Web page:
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"and reserved the funeral oration exclusively for the dead"

Isn't this statement tautological? Who but the dead would receive a funeral oration? — Preceding unsigned comment added by (talkcontribs) 12:49, 24 October 2011‎

I think it means "and reserved the funeral oration alone for the dead". But I agree, it's (at best) ambiguous as it stands. Perhaps it could be recast as "the panegyric was reserved for the living, while the dead would have only a funeral oration". Thoughts, anyone?
Alec 15:36, 26 December 2013 (UTC) — Preceding unsigned comment added by Alec.brady (talkcontribs)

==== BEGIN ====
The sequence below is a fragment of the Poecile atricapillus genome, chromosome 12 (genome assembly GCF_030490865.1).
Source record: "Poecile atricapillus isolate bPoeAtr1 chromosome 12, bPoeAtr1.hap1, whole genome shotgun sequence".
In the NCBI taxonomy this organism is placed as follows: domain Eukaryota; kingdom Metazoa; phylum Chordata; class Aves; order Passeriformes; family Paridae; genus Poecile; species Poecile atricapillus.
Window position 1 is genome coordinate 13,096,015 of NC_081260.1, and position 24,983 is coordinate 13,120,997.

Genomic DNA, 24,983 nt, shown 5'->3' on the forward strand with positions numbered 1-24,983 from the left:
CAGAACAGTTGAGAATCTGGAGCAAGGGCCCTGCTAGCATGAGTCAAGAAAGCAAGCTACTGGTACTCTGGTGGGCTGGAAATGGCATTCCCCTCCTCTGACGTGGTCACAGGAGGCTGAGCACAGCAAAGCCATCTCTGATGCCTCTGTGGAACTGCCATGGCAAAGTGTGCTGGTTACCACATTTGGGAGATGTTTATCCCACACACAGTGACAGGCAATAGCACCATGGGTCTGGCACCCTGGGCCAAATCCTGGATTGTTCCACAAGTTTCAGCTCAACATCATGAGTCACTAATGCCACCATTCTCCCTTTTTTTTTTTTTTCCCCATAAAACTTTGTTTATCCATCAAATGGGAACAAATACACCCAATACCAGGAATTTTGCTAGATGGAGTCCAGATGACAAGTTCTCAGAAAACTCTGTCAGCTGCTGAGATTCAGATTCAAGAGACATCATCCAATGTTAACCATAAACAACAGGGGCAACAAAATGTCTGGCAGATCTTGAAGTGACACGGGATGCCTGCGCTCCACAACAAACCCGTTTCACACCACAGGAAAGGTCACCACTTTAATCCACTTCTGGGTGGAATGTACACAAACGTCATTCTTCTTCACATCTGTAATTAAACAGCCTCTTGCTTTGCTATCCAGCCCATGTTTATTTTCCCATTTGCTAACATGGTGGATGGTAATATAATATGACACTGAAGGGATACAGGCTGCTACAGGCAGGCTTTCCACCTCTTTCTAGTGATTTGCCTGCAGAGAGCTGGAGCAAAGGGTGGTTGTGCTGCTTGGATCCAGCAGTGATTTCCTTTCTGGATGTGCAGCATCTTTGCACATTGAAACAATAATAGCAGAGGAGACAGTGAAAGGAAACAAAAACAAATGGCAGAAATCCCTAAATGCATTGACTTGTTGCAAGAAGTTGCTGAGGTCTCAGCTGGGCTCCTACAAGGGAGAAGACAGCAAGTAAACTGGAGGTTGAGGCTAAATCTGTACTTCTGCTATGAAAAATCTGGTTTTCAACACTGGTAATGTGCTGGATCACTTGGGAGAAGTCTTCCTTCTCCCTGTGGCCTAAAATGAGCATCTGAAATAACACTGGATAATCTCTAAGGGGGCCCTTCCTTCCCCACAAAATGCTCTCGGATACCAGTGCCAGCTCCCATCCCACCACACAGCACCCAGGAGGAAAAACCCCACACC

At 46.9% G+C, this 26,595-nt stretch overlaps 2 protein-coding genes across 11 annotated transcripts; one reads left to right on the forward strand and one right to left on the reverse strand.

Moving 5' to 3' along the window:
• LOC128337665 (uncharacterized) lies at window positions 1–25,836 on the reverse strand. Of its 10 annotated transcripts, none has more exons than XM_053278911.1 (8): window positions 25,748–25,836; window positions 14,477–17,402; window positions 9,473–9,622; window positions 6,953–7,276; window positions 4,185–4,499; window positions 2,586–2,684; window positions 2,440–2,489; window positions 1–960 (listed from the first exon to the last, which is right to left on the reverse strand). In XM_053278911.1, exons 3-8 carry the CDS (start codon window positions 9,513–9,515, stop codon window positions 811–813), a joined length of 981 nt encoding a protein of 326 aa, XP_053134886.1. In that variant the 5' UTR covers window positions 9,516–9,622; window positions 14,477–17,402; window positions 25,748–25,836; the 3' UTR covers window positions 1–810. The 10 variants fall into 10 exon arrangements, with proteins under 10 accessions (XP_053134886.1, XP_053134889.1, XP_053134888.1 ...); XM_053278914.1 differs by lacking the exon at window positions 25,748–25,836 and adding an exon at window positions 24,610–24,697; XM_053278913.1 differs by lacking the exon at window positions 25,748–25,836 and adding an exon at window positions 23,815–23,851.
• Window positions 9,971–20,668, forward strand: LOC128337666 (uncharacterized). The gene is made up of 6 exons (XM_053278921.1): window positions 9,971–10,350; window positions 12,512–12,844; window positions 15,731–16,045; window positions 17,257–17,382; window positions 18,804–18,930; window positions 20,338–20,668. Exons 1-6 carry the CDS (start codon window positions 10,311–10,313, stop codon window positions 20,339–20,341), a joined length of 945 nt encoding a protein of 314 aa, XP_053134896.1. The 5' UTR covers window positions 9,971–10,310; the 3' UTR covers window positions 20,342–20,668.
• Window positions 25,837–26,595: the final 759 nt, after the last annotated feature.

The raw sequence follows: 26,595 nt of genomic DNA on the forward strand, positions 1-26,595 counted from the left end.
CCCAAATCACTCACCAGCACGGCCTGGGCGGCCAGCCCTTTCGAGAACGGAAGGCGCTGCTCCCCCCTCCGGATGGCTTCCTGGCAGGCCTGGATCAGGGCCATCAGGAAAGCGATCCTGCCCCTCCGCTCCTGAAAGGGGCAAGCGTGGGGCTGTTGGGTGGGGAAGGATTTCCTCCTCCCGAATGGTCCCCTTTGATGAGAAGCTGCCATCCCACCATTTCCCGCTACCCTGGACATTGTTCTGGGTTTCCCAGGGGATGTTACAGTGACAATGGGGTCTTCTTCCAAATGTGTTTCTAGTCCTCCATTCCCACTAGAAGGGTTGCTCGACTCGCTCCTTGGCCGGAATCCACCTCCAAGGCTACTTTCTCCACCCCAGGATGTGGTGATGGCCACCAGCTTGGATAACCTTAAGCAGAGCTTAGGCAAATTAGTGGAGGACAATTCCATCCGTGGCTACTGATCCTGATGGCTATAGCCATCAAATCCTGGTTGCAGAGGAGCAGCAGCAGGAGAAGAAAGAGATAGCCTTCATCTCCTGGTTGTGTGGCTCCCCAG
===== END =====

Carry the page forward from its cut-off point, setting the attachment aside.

That statement is taken directly from the 1911 Encyclopedia Britannica. What might help here is finding a second source which makes the distinction clearer to contemporary readers. It could also be that they were using "funeral" as an adjective as opposed to a noun, using the meaning "funereal", i.e., sad and serious. This would contrast with the panegyric which, per the Britannica, was meant to be rousing. But I agree, the difference is not at all clear as it is currently written. --GentlemanGhost (converse) 19:51, 15 September 2014 (UTC)
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